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Collective Memory and its Place in Work

On the 100th anniversary of the start of the First World War, the Acts of Remembrance that have taken place across the UK, the Commonwealth and the world have been particularly moving this year. The beautiful display of ceramic poppies at the Tower of London, and the shower of paper poppies at Westminster Abbey are just two of the most discussed. Like many other businesses the Russell HR office fell silent at 11am on 11th November to remember and pay its respects to the dead. The silence gave us pause for thought over some of the most terrible chapters in world history, but it also reminded us of the reasons for that conflict, and of the dreadful conditions and carnage people were prepared to go through to defend their friends, their family and their homelands.

Remembering is important for society, not least so we can learn the lessons that history can teach us. Collective memory refers to the shared pool of information held in the memories of two or more members of a group. The concept of collective memory appeared in the second half of the nineteenth century. It can be shared, passed on and constructed by groups both small (e.g., a board of directors) and large (e.g. nation’s culture).

As society becomes more culturally diverse, collective memory like this can cause difficulties just as it can in companies. The decision to remember the fallen and to wear a poppy is an individual decision, not an absolute requirement. While more people than ever bought and wore their poppies this year, some see the Act of Remembrance as a way of justifying continued war and resent it.

The Act of Remembrance is a national and largely neutral act, remembering service personnel of all nationalities, religions and gender. No-one should be penalised for their beliefs in the workplace or elsewhere, and individual opinions should be considered along with those of the majority.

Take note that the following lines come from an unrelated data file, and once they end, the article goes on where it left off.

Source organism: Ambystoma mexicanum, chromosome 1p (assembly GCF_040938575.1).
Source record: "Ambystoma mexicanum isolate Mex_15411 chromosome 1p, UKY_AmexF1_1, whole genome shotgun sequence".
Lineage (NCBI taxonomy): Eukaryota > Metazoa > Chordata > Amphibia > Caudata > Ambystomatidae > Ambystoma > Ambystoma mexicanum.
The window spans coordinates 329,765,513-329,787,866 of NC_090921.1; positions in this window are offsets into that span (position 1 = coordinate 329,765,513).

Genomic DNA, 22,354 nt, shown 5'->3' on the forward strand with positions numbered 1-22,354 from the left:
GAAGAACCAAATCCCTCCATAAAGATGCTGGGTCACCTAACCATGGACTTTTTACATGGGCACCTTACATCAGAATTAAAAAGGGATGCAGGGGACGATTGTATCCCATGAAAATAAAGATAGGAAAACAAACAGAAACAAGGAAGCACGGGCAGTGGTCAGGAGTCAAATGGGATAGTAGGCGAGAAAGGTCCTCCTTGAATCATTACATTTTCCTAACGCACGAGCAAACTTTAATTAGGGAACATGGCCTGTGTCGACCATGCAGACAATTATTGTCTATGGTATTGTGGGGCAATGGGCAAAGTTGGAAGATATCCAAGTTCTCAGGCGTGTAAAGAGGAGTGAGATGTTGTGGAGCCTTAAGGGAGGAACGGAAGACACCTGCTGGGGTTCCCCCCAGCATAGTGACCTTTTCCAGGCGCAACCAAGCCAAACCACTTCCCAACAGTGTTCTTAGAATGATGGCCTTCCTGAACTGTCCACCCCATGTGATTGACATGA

The workplace evolves quickly these days. While change can come about for very positive reasons, it’s often challenging, even painful for those involved. For example, in HR we often come across ‘survivor syndrome’ after a reorganisation has taken effect. Employees become nervous as soon as the word ‘reorganisation’ is mentioned, and the subsequent uncertainty puts everyone on edge – particularly if there has been a clear decline in business as it probably signals job losses. As it becomes clear who is leaving, those who stay at the company can often suffer from a number of concerns: They feel sympathy for their departing colleagues, and ask: Why were we spared? Why shouldn’t we have lost our jobs too? How long will we be kept on? When will the next disaster be? Memories linger and if the process is handled poorly or unsympathetically, it will become an unpleasant collective memory which may permanently affect workers.

These concerns can have a serious impact on morale in the workplace, and it is vital that any reorganisation process includes measures to take account of this. Those who stay have to be confident that they were kept on for a reason, that they are valued, and that the business has a clear and realistic strategy for going forward with them. We also want them to be confident that those who left the business were treated fairly, so if it does come to it the survivors could expect to be treated equally fairly in a future reorganisation. This also applies to external PR, as recruitment could become difficult if negative publicity gets out over how the company treats its employees.

Collective memory affects many organisations. Significant events trigger such memories. so manage any major organisational changes with a plan.

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